Dr Inglis taught at Trinity College of Music and originally studied at City University London (PhD, MA) and the University of Durham (BA). His music and arrangements have been heard at the Sonorities Festival (Belfast), Huddersfield Festival, Spitalfields Festival, Guildford International Festival, Secret Garden Party, Greenbelt, Truck and I Kärlekens Namn (Sweden) as well as on BBC Radio1 and Radio3, BBC2, BBC Wales, Radio Cymru and Bayern 2 (Bavaria). His interests encompass composition, musicology and criticism, and his writing projects include articles and criticism for Tempo and M magazine and copy for the BBC Proms. His recent and current projects include a piano music album Living Stones (Sargasso); a chapter on classical music and copyright for The Classical Music Industry (Routledge); and an edition (with Barry Smith) of the letters of Kaikhosru Sorabji to Peter Warlock (Routledge).
Trained at IRCAM, Paris, Dr Evans is a film composer, a specialist in electro-acoustic music production and an award-winning teacher. He wrote the music for Edgar Wright’s first feature film and has composed and produced the soundtracks to many other films since. In 2008 he conducted the Philharmonia Orchestra at the Royal Festival Hall in London for the Barry Gray Centenary Concert in aid of the Cinema & Television Benevolent Fund. He has taught at the Royal College of Music, and runs a hybrid analogue-digital recording studio in West France. Evans is one of the few players of the French ondes Martenot instrument. His research interests involve electro-acoustic music for screen, sound languages and spectral music composition.
Professor Fribbins is a composer, artistic director and academic in music. His compositions are performed, broadcast and recorded internationally and include two string quartets (recorded by the Allegri and Chilingirian Quartets), two piano trios, various sonatas (including the Cello Sonata recorded by Raphael Wallfisch and John York), the Piano Concerto (recorded by the Royal Philharmonic Orchestra), and the Violin Concerto (recorded by Philippe Graffin and the Royal Scottish National Orchestra). Dr Fribbins studied with the German composer Hans Werner Henze in London and Italy, and at the Royal Academy, Royal Holloway and Nottingham universities. He is the Artistic Director of the London Chamber Music Society, a weekly series of concerts that traces its history back to the South Place Sunday Concerts in the 1880s. This celebrated concerts series has been resident at Kings Place in London since 2008, during which time Peter has curated more than 250 concerts with a range of famous artists, ensembles, choirs and chamber orchestras.
Dr Palermo studied sonic art with the composer, performer, instrument inventor and musicologist Hugh Davies. After obtaining an MA in Sonic Art researching concrete and sound poetry, he catalogued the Hugh Davies Collection at the British Library with the support of the Saga Trust. He was awarded a PhD on Davies's work in 2015, supervised by Dr John Dack. Dr Palermo has presented his research internationally and has been invited by a number of institutions such as the British Library and the V&A to discuss his research. In 2012, he co-curated the Sho-Zyg exhibition at Goldsmiths College which saw some of Davies's instruments and archival items displayed, as well as the performance and presentation of some of his pieces.
Professor Dwyer is a guitarist and composer and has given concerts worldwide and has appeared as soloist with all the Irish orchestras, the Neubrandenburg Philharmonic Orchestra (Germany), the Santos Symphony Orchestra (Brazil), Ensemble VOX21, the Vogler String Quartet (Germany) and the Callino String Quartet (UK). His recent recordings include Twelve Études (Gamelan Records, 2008), Irish Guitar Works (El Cortijo, 2012), Scenes from Crow (Diatribe Records, 2014), Umbilical (Diatribe Records, 2017), The Alchemia Sessions Live from the Autumn Jazz Krakow 2014 (Notwo Records, 2016), Barry Guy, The Blue Shroud (Intakt Records, 2016) and KnowingUnknowing (Farpoint Records, 2018). Professor Dwyer is an elected member of Aosdána (the Irish Academy of creative artists) and an Associate of the Royal Academy of Music, London (ARAM).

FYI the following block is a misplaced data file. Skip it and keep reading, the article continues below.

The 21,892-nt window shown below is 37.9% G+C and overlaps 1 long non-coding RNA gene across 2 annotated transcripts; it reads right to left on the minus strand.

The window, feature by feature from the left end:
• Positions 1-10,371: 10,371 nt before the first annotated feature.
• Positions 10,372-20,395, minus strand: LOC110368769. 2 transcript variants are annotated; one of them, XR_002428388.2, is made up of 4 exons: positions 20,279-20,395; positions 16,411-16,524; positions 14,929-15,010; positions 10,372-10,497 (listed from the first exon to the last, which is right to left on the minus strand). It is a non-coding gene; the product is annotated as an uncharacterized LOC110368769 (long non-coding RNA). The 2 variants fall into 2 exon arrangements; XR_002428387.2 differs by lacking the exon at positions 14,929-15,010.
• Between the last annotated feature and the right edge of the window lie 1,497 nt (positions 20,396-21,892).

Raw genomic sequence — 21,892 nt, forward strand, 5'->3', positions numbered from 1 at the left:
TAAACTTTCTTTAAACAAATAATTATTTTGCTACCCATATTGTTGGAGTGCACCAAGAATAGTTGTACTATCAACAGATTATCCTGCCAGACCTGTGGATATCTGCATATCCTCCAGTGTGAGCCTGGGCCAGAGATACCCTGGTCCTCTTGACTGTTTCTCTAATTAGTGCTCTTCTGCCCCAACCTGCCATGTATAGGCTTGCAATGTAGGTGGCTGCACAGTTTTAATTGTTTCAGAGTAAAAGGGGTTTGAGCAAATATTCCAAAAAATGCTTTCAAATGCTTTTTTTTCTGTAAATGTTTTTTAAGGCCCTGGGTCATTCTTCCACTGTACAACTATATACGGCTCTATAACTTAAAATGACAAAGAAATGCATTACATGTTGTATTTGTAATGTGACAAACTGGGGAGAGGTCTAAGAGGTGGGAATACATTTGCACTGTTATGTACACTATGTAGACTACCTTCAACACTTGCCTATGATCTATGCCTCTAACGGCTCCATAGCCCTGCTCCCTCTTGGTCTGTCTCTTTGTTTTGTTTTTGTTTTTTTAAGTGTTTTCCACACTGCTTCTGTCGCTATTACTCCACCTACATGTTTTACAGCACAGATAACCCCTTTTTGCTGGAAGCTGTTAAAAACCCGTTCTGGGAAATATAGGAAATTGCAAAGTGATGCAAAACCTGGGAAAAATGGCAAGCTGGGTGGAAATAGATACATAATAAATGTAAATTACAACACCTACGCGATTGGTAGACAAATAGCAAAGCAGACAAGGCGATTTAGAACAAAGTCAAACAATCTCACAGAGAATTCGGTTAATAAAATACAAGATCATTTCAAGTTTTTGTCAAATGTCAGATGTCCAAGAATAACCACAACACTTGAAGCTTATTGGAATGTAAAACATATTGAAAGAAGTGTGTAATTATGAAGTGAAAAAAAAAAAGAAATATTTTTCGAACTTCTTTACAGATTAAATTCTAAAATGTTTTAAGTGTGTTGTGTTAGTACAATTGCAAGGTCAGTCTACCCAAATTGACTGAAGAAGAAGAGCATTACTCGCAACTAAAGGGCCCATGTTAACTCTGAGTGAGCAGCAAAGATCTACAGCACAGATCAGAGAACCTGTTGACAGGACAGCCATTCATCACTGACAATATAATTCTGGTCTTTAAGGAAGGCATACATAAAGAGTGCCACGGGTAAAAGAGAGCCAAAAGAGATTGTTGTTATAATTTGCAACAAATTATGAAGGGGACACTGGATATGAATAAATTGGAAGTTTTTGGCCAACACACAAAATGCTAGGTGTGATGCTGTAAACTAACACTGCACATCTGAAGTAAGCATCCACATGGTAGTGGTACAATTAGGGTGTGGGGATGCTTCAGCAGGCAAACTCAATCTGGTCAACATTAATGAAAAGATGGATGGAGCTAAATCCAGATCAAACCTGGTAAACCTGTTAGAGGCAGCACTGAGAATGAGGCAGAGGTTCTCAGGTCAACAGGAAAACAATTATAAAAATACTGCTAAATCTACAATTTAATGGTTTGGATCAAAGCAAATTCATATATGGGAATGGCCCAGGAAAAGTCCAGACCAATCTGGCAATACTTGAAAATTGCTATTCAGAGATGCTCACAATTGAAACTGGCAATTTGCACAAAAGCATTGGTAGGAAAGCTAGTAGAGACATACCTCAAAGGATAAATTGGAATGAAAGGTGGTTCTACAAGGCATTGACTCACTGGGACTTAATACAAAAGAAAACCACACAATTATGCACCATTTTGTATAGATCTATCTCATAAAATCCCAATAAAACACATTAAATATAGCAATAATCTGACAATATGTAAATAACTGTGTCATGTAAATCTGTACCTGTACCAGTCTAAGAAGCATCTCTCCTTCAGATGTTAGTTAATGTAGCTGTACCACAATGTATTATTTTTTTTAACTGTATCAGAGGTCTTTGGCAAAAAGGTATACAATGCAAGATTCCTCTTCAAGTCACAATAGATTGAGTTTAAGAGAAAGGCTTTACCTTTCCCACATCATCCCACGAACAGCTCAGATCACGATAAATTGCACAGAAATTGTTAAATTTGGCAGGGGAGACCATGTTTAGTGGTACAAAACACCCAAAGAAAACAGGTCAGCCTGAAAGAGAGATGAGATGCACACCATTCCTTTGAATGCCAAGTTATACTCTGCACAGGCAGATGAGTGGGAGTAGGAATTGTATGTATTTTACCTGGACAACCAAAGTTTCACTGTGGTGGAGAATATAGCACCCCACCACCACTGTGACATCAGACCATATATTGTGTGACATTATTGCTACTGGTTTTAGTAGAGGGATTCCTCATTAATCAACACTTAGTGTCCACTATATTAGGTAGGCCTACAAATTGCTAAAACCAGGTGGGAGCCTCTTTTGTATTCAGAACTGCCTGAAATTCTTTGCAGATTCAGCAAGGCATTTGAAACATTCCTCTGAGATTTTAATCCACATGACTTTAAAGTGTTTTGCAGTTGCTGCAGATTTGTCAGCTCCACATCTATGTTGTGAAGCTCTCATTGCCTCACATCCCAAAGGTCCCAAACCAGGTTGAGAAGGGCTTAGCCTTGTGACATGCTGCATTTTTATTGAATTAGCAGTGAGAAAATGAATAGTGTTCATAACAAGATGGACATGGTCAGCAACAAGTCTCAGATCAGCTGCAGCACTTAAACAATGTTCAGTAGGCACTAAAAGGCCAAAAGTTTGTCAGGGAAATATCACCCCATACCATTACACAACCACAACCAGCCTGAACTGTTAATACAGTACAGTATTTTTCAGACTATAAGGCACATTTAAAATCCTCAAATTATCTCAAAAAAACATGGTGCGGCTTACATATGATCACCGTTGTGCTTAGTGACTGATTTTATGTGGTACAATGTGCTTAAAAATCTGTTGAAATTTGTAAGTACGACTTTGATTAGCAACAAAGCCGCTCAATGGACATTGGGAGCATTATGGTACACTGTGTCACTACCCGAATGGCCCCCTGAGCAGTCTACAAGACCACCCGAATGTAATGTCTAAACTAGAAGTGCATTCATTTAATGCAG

Music BA graduate
Music BA student
One of the reasons I came at Middlesex University was because I wanted to collaborate with other people. Having a module where you can collaborate with theatre and dance students has been really important for me, and being around the other music courses has led to loads of collaborations. I don’t think I’d have done that if I went anywhere else, because here it’s all in one building. This year I got an amazing singer from the pop course to do a rock solo in the middle of my opera!
There are topics that have come up that I wouldn’t have looked at before, that have really captured my attention. I got a placement with the English Touring Opera, before even thinking about writing opera or studying it, and now I might go into opera after I graduate. Before university I was just writing short piano pieces, and I would never have dreamed of writing something that could be called a string quartet or an opera. Now I’ve got two string quartets and an opera, and I’m writing a viola concerto for another student.
Music BA student
A highlight of my time at Middlesex has to be performing as a soloist with the London Firebird Orchestra in the university’s Spring Concert. Being given the opportunity to work with a professional ensemble while still at university is something that many do not get the chance to do, and so for Middlesex to offer this really made a positive impact on my time here.
Start: October 2020, EU/International induction: September 2020
Duration: 3 years full-time, 4 to 6 years part-time